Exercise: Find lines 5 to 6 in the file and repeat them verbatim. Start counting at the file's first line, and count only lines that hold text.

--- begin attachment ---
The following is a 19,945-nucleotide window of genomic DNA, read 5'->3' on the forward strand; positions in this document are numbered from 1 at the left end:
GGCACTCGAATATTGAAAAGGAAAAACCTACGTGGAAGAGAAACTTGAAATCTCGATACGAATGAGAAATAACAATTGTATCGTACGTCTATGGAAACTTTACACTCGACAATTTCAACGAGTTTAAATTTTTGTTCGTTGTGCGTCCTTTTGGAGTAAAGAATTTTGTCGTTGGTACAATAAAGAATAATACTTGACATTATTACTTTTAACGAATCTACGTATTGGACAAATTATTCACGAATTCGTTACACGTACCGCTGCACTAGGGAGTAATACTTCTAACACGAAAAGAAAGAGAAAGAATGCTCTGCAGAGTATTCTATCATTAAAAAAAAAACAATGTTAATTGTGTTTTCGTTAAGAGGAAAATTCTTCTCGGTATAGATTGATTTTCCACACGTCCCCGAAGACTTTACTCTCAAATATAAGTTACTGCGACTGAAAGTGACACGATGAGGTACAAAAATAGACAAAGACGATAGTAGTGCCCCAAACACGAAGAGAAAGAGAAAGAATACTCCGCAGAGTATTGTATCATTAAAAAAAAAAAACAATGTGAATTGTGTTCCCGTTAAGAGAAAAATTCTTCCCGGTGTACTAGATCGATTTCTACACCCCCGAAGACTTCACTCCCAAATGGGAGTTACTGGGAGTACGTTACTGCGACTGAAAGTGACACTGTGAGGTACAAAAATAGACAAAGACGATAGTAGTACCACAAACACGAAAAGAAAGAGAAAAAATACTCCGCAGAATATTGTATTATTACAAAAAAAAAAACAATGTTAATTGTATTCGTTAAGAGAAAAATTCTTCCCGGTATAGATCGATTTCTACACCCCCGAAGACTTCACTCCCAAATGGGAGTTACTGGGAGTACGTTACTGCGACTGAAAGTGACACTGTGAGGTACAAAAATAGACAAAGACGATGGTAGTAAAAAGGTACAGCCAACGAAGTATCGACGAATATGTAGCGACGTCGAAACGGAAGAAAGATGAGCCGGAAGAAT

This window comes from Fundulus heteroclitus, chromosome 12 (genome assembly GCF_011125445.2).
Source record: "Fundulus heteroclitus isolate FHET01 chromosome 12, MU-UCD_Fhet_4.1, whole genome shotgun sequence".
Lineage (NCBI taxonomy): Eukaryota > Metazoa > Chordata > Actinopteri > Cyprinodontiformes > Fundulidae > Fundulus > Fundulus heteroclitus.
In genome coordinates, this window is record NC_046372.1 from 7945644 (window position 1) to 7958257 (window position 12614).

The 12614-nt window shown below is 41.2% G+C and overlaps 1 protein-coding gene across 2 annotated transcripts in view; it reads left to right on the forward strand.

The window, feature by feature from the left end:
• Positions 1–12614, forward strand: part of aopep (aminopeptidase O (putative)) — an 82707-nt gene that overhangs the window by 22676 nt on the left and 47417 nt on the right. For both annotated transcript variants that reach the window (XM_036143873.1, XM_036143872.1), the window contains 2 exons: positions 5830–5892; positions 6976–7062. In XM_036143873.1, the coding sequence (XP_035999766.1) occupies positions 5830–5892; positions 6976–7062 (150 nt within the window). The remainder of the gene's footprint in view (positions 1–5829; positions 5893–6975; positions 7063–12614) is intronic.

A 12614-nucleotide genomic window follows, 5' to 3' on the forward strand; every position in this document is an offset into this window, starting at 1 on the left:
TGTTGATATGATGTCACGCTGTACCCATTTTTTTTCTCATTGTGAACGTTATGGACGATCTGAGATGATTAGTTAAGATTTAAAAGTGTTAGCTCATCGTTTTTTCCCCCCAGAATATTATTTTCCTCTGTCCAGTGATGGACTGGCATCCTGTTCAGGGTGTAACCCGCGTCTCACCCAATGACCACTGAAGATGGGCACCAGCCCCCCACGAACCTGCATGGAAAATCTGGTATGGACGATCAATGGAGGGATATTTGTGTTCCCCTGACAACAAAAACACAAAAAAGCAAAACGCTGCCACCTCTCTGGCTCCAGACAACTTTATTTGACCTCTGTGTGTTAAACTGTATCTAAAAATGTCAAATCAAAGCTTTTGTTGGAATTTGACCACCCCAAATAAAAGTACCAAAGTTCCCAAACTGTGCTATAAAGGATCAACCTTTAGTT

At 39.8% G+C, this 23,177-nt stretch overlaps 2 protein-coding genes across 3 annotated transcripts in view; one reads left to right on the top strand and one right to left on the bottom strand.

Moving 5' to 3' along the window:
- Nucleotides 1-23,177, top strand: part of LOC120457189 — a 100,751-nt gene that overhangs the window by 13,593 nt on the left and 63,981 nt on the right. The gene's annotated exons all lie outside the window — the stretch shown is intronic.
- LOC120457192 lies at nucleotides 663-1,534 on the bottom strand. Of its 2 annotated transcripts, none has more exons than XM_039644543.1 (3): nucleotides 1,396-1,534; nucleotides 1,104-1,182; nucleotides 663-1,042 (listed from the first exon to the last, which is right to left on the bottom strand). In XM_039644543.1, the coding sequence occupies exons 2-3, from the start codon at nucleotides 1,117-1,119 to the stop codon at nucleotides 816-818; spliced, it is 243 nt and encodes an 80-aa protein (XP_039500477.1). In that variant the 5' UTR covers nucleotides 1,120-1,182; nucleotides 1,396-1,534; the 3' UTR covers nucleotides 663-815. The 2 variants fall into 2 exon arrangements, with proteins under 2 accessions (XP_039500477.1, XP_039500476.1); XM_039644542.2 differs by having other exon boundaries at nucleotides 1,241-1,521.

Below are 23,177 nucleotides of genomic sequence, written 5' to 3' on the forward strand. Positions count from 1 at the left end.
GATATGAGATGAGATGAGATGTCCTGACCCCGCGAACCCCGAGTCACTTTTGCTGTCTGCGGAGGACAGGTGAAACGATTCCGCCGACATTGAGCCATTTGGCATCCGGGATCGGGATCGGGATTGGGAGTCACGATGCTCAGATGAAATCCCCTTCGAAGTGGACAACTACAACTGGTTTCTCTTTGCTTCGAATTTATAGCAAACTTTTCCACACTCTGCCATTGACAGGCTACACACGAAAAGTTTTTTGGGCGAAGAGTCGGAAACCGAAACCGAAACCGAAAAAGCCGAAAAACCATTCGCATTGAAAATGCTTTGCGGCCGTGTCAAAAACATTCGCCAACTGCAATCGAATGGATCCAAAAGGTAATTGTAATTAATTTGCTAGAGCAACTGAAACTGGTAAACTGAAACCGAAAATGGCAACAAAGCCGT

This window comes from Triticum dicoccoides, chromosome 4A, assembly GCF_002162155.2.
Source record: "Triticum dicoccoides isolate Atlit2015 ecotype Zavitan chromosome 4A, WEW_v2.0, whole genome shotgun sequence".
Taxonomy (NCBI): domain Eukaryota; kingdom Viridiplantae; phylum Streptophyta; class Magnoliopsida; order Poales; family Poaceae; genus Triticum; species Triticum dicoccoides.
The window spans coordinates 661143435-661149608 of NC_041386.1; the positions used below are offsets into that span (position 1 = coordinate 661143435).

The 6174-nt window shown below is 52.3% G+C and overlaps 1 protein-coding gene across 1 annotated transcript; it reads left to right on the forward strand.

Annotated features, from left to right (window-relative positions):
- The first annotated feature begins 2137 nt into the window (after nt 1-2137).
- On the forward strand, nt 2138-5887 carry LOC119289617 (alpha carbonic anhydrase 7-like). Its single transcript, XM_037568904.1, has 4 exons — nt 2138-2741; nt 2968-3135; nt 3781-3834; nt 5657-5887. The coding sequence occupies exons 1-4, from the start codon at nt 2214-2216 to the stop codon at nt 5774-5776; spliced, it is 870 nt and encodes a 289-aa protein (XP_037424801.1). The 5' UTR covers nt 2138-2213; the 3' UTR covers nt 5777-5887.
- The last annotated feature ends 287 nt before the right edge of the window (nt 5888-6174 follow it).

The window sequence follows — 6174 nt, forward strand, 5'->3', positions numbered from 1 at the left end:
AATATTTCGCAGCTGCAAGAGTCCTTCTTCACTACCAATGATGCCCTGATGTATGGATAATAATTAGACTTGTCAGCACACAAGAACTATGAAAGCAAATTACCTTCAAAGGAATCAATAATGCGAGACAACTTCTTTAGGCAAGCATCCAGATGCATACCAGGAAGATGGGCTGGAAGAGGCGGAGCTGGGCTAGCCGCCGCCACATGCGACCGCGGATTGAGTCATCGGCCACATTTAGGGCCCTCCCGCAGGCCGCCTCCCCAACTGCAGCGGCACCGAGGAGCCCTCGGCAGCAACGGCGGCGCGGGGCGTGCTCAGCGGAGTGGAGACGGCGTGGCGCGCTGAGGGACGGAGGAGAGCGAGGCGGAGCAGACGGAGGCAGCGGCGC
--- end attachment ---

Lineage (NCBI taxonomy): Eukaryota > Metazoa > Chordata > Actinopteri > Cyprinodontiformes > Fundulidae > Fundulus > Fundulus heteroclitus.
In genome coordinates, this window is record NC_046372.1 from 7945644 (window position 1) to 7958257 (window position 12614).